INDIAN INSTITUTE OF TECHNOLOGY BOMBAY IIT Bombay requests quotations for a high frequency conducting-atomic Force Microscope (c-afm) instrument to be set up as a Central Facility for a wide range of experimental requirements. The instrument

More information

LFR: flexible, clip-around current probe for use in power measurements

LFR: flexible, clip-around current probe for use in power measurements LFR: flexible, clip-around current probe for use in power measurements These technical notes should be read in conjunction with the LFR short-form datasheet. Power Electronic Measurements Ltd Nottingham

More information

Transconductance Amplifier Structures With Very Small Transconductances: A Comparative Design Approach

Transconductance Amplifier Structures With Very Small Transconductances: A Comparative Design Approach 770 IEEE JOURNAL OF SOLID-STATE CIRCUITS, VOL. 37, NO. 6, JUNE 2002 Transconductance Amplifier Structures With Very Small Transconductances: A Comparative Design Approach Anand Veeravalli, Student Member,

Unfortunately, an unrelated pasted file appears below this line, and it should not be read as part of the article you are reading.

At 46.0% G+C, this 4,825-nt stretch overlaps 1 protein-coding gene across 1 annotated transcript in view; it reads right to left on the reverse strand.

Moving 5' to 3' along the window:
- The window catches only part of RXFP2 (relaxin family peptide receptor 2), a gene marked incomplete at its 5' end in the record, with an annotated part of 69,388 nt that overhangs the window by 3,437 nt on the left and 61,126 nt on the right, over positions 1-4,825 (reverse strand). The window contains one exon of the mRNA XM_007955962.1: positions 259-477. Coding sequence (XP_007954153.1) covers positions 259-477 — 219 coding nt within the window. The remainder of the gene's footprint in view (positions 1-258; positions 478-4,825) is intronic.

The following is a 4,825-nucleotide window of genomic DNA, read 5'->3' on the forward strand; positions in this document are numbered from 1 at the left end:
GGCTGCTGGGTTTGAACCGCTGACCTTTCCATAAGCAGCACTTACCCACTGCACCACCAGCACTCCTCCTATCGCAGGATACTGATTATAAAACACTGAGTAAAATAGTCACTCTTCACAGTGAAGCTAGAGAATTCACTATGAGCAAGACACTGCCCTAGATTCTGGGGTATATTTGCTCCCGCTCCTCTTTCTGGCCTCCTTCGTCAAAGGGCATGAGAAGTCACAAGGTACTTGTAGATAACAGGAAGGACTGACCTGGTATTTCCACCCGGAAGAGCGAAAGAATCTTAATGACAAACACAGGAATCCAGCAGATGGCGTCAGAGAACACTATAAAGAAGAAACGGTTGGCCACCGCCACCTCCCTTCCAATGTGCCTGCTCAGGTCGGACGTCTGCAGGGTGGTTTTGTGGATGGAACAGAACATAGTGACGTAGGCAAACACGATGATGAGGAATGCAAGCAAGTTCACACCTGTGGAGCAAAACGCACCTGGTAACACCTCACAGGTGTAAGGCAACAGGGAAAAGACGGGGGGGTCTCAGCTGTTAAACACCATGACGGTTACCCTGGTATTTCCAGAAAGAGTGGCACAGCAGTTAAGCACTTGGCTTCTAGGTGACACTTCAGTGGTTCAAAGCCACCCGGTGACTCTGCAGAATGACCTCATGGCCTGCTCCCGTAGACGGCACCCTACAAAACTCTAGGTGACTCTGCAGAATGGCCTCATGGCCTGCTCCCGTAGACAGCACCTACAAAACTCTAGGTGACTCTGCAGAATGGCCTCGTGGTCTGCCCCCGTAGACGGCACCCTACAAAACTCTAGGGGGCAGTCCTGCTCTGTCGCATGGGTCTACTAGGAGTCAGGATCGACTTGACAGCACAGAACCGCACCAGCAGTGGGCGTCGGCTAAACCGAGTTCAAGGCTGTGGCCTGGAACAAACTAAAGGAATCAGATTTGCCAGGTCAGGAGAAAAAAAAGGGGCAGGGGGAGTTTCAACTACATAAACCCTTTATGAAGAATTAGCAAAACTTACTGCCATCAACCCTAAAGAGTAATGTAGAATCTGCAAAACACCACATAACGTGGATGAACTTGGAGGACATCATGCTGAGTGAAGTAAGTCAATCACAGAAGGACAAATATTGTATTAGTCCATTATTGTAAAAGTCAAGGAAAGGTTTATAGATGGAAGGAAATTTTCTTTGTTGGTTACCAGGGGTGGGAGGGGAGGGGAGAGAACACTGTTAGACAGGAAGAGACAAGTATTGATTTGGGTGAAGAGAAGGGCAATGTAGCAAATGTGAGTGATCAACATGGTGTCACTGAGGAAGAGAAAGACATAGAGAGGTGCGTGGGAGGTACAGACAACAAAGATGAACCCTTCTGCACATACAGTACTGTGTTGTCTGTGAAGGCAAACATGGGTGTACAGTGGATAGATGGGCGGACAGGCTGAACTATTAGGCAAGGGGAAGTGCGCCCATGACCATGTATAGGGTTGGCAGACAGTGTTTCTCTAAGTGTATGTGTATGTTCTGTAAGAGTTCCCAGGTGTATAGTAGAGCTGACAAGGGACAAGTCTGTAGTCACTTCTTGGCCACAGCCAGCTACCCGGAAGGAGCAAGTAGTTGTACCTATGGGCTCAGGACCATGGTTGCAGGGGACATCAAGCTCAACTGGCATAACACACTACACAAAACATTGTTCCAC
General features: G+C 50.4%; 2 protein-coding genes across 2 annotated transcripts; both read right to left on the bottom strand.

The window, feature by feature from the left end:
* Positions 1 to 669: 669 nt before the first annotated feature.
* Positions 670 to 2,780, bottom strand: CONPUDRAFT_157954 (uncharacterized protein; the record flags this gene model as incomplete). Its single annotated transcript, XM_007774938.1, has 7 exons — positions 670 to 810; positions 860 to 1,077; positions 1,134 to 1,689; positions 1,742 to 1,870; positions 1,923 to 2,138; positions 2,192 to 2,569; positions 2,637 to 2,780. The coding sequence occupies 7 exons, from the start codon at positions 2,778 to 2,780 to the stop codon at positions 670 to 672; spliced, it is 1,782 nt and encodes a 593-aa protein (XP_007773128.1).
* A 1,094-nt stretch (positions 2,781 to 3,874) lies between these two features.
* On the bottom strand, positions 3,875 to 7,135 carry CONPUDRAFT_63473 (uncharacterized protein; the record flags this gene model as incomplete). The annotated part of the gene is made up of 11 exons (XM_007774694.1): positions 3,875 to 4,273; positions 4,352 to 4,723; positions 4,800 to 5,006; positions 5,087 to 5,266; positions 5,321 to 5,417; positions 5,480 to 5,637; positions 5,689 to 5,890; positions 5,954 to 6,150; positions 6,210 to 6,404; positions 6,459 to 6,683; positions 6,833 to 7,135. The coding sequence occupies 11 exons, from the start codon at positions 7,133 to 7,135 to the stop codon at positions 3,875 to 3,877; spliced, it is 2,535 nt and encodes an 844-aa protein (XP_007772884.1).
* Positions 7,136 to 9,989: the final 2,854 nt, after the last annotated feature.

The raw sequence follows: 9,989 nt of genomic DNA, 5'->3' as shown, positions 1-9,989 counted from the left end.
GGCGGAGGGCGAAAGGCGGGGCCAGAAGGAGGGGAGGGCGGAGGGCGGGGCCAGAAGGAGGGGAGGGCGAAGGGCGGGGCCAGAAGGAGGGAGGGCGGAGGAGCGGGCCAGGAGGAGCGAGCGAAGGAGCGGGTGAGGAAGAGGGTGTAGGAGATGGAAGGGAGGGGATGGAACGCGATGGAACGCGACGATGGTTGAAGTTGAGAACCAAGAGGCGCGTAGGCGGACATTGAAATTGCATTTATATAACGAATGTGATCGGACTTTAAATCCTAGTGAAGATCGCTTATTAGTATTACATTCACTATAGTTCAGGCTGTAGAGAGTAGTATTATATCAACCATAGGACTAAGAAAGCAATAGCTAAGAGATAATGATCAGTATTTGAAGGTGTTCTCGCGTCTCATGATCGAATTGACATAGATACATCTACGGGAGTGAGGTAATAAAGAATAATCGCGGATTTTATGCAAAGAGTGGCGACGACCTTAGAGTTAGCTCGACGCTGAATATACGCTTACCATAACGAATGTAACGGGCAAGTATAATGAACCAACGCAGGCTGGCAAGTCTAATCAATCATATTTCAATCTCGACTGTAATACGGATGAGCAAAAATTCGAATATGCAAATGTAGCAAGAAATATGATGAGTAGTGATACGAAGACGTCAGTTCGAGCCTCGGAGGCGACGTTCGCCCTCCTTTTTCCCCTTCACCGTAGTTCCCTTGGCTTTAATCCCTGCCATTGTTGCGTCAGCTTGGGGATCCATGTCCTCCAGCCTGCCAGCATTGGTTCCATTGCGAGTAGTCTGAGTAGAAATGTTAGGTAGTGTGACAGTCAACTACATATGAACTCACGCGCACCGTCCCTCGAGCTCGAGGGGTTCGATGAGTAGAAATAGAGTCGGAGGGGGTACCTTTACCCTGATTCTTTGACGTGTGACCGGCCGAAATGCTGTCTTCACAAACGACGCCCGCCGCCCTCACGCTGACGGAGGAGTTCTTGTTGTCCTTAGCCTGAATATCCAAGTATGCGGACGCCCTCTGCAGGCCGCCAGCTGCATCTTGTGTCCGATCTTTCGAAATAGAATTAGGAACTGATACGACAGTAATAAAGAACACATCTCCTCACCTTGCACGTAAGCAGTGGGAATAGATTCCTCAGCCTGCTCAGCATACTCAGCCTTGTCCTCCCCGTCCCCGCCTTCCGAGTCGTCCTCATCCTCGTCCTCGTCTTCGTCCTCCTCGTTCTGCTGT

More information

Lab 4. Crystal Oscillator

Lab 4. Crystal Oscillator Lab 4. Crystal Oscillator Modeling the Piezo Electric Quartz Crystal Most oscillators employed for RF and microwave applications use a resonator to set the frequency of oscillation. It is desirable to

More information

THE ELECTROMETRIC AC-DC TRANSFER STANDARD AS PRIMARY STANDARD AT IEN FOR AC VOLTAGES FROM 300 V TO 1000 V

THE ELECTROMETRIC AC-DC TRANSFER STANDARD AS PRIMARY STANDARD AT IEN FOR AC VOLTAGES FROM 300 V TO 1000 V THE ELECTROMETRIC AC-DC TRANER TANDARD A PRIMARY TANDARD AT IEN OR AC VOLTAGE ROM 300 V TO 1000 V U. Pogliano and G.C. Bosco Istituto Elettrotecnico Nazionale "Galileo erraris" trada delle Cacce 9, 10135

More information

CDTE and CdZnTe detector arrays have been recently

CDTE and CdZnTe detector arrays have been recently 20 IEEE TRANSACTIONS ON NUCLEAR SCIENCE, VOL. 44, NO. 1, FEBRUARY 1997 CMOS Low-Noise Switched Charge Sensitive Preamplifier for CdTe and CdZnTe X-Ray Detectors Claudio G. Jakobson and Yael Nemirovsky